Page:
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What kind of nut would buy the new CD reissue of Lou Reed’s Metal Machine Music? Don’t ask me; I bought a German copy years ago.

Admittedly, I did that more as gesture than anything else. I have a vinyl copy, after all, and it’s not as if I was expecting to listen to the thing. (The only person I’ve ever known who played it regularly is a former girlfriend, who claimed she put it on every time she defrosted the refrigerator.) In fact, the first time I saw MMM on CD I walked away from it. Buying an alternate-format copy of this near-unplayable album seemed too much the obsessive record collector’s gesture.

But, of course, I regretted my decision, and so I looked for MMM whenever I was in a European record store. It took a few years, but I was pleased to finally find a copy. Surely no one would ever re-release Reed’s 64 minutes of harsh, arrogant, uncategorizable din in the United States.

Well, someone eventually did: Buddha (née Buddah), the ’60s bubble-gum dispenser that’s been reactivated as a reissue imprint by BMG (parent company of both of Reed’s 1972-1986 labels, RCA and Arista). I haven’t even seen a copy, but published accounts—well, one published account, by rock writer Douglas Wolk—indicate that the Buddha reissue includes Reed’s complete liner notes, famous for such semicoherent taunts as “My week beats your year.” (This was the period when Reed was trying to establish a reputation as the world’s leading speed freak, although some of his acquaintances at the time have reported that he was actually subsisting on Scotch and coffee ice cream.) So maybe I actually do need to buy the Buddha disc, although I can listen to the incompletely liner-noted 1992 German issue while reading the notes of the 1975 vinyl edition—which is what I’m doing now.

Why bother? Because MMM is the most obnoxious—well, most intentionally obnoxious—album ever released. Wolk opined that “there’s an entire subculture of noise music that leaves MMM in the dust” and that the album’s electronic tirades are “actually kind of…pretty.” All I can say about his judgment is: How this man must have suffered!

Seriously, I’ve heard the Boredoms, Einstürzende Neubauten, Merzbow, early Swans, and Teenage Jesus and the Jerks. In fact, I’ve heard just about every noise band lower Manhattan produced before someone slipped LSD into an upstate reservoir and created Wetlands’ audience, as well as a lot of what’s come out of Osaka, Berlin, and other places where they use pile drivers to make ambient music. And MMM still irritates me.

Cited by The Rough Guide: Rock as “the ultimate statement of rock misanthropy,” MMM came out of a period when Reed seemed just as disgusted by commercial success (“Walk on the Wild Side,” Rock ‘n’ Roll Animal) as critical disparagement. Reed is the most unpleasant interview subject I’ve ever encountered, but in my two scrimmages with him—both in the ’90s—his manner was mild compared with his rancorous ’70s mood. His disposition then was exemplified by bellicose exchanges with Lester Bangs (a steadfast admirer through all the hostilities), a live album that was mostly offhand acrimony (Live: Take No Prisoners), and MMM, whose treble-heavy cacophony was one long howl of negation.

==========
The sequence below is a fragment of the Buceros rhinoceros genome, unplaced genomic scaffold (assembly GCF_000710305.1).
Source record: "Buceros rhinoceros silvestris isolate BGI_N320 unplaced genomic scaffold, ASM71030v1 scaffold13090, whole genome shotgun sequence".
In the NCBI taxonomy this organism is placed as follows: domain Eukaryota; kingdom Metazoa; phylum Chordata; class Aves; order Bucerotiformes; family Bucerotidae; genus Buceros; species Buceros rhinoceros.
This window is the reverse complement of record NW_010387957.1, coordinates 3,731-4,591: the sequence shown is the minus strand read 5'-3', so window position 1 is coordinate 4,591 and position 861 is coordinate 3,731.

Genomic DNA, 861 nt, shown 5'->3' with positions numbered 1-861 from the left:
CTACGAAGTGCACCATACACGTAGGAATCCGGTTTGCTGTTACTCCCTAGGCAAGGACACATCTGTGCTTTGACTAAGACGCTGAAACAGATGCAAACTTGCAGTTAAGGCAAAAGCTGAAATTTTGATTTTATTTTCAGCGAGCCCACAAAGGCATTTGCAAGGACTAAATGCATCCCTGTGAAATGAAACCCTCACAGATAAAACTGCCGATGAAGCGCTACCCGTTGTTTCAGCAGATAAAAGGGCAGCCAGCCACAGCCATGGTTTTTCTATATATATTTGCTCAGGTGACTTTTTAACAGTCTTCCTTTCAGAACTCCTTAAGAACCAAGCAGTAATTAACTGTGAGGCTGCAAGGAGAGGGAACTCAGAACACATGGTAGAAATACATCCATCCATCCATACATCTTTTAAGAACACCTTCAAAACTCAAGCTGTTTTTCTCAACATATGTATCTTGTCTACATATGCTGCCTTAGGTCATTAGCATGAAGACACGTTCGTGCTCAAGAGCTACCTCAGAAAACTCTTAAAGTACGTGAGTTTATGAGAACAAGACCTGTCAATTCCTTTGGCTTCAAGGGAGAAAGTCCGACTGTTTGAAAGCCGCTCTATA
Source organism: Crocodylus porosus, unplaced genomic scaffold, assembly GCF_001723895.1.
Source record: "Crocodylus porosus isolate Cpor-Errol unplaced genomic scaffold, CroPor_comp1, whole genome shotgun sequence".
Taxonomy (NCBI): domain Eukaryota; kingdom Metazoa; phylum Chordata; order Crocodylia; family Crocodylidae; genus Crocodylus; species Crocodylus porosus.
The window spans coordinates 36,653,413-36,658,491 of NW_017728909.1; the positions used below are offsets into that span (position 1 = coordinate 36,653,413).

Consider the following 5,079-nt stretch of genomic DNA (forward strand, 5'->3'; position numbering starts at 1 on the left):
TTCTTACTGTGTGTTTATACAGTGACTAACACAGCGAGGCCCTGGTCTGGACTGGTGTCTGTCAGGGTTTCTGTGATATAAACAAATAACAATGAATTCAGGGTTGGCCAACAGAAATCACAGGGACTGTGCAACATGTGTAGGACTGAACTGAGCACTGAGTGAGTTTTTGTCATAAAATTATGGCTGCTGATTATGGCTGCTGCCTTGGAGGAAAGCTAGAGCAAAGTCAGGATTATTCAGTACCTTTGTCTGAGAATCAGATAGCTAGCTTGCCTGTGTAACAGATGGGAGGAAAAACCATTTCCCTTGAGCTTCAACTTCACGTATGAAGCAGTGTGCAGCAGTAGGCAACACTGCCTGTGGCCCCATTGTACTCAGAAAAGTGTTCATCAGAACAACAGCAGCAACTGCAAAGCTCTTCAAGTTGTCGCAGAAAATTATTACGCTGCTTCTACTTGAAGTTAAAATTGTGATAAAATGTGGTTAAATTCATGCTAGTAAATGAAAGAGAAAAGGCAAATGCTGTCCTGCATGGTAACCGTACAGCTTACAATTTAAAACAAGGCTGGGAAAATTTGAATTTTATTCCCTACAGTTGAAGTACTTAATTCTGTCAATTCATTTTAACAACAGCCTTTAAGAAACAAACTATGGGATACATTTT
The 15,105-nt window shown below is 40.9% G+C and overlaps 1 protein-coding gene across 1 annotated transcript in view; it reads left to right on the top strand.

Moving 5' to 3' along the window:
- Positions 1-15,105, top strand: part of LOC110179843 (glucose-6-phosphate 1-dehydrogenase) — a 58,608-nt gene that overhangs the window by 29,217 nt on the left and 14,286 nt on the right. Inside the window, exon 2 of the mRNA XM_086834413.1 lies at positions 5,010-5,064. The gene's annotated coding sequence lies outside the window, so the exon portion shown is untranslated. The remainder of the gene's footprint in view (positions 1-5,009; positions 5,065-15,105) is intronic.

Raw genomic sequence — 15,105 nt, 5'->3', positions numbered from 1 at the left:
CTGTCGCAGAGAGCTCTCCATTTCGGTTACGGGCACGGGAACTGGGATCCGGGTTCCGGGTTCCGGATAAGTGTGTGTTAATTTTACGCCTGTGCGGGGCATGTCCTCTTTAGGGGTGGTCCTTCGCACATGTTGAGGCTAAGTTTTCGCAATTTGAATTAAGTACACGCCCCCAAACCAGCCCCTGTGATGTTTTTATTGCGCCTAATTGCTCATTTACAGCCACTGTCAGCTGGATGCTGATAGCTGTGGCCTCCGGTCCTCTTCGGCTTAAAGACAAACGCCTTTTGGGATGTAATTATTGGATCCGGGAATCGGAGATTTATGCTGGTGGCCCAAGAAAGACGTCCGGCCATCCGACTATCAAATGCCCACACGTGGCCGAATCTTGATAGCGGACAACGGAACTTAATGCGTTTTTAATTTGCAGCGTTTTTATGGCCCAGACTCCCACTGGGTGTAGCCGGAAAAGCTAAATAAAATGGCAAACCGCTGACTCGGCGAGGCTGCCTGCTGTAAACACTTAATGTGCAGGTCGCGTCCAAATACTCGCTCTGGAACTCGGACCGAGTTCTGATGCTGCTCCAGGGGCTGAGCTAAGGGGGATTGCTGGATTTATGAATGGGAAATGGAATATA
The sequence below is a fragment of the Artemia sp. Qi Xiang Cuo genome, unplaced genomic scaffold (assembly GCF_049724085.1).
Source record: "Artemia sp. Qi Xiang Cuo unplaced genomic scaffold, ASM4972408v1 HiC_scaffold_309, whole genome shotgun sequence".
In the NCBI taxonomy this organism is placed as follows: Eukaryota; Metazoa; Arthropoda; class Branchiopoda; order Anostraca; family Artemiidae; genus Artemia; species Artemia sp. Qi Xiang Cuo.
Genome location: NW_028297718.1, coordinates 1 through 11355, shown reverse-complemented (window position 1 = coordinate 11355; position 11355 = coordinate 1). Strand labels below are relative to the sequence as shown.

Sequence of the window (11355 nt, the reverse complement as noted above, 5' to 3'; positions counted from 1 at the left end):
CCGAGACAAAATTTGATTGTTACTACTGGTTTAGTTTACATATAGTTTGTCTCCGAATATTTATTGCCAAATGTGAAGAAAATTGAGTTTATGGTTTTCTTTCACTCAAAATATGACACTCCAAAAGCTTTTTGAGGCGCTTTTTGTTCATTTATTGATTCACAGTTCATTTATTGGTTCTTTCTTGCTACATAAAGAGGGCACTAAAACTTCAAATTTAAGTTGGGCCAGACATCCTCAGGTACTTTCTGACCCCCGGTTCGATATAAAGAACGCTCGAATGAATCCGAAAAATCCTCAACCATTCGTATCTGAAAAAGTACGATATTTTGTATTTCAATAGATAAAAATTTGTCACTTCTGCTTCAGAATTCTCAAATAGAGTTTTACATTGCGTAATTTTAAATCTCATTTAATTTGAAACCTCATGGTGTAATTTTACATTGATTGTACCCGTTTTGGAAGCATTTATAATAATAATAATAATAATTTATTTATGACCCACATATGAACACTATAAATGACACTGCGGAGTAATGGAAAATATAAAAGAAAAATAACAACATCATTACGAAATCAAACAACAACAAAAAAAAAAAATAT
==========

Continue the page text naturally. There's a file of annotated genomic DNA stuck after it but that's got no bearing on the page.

Reed’s “specifications” for the album make that clear: “No synthesizers, no Arp, no instruments, no panning, no phasing, no.” Still, he couldn’t help showing off. Even though it sounds like a kamikaze assault on accepted audio standards, MMM is the first great expression of Reed’s stereo snobbery. The album lists all the gear used, from Sennheiser headphones—don’t get Reed started on the subject of headphones—to a “ring modulator/octave relay jump.” It shouldn’t have come as a great surprise when, three years later, Reed began his ardent but ultimately unrequited romance with binaural sound.

After explaining that “at the very least I made [the album] so I had something to listen to” and that “no one I know has listened to it all the way through including myself,” Reed tried to describe the din as “drone cognizance and harmonic possibilities vis-à-vis La Monte Young’s Dream Music.” This is really reaching, and it shows yet again Reed’s competitiveness with former collaborator John Cale’s certified classical/avant-garde résumé. (It was Cale, not Reed, who played with Young.) Yet the boast is savvy, too: Young has never released any recordings of his early-’60s ensemble, the Theatre of Eternal Music, so there’s no direct evidence of what the group sounded like.

Still, it’s possible to infer that it didn’t sound a lot like MMM. There are dreamy drones amid the album’s noise, but they’re submerged in fluttering feedback and high-end squealing (or “harmonic possibilities,” if you prefer). And the album doesn’t much resemble Indian music—one of Young’s major influences—or ex-Young collaborator Tony Conrad’s Early Minimalism Volume One, either. The prominent work it most suggests, in fact, is George Crumb’s Black Angels, the buzzing violin piece that inspired the founding of the Kronos Quartet—and turned up on the soundtrack of The Exorcist.

Metal Machine Music, in short, is as irksome as it wants to be. A lot of it is simply an aural distillation of Reed’s cussedness: His week beats your ears. Playing it again, however, revealed that the piece has lost none of its sheer physical power: Once again, it gave me a headache. —Mark Jenkins

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